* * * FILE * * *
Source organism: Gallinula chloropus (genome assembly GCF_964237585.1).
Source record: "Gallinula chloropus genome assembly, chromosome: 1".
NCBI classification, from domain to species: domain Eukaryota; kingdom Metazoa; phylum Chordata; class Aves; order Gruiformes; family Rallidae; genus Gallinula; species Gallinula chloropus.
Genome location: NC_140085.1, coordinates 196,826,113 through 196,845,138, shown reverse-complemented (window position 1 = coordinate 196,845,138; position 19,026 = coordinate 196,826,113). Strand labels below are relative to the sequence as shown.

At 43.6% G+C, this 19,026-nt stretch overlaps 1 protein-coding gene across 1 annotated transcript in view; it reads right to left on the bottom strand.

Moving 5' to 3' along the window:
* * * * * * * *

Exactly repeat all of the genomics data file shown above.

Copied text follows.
Source organism: Gallinula chloropus (genome assembly GCF_964237585.1).
Source record: "Gallinula chloropus genome assembly, chromosome: 1".
NCBI classification, from domain to species: domain Eukaryota; kingdom Metazoa; phylum Chordata; class Aves; order Gruiformes; family Rallidae; genus Gallinula; species Gallinula chloropus.
Genome location: NC_140085.1, coordinates 196,826,113 through 196,845,138, shown reverse-complemented (window position 1 = coordinate 196,845,138; position 19,026 = coordinate 196,826,113). Strand labels below are relative to the sequence as shown.

At 43.6% G+C, this 19,026-nt stretch overlaps 1 protein-coding gene across 1 annotated transcript in view; it reads right to left on the bottom strand.

Moving 5' to 3' along the window: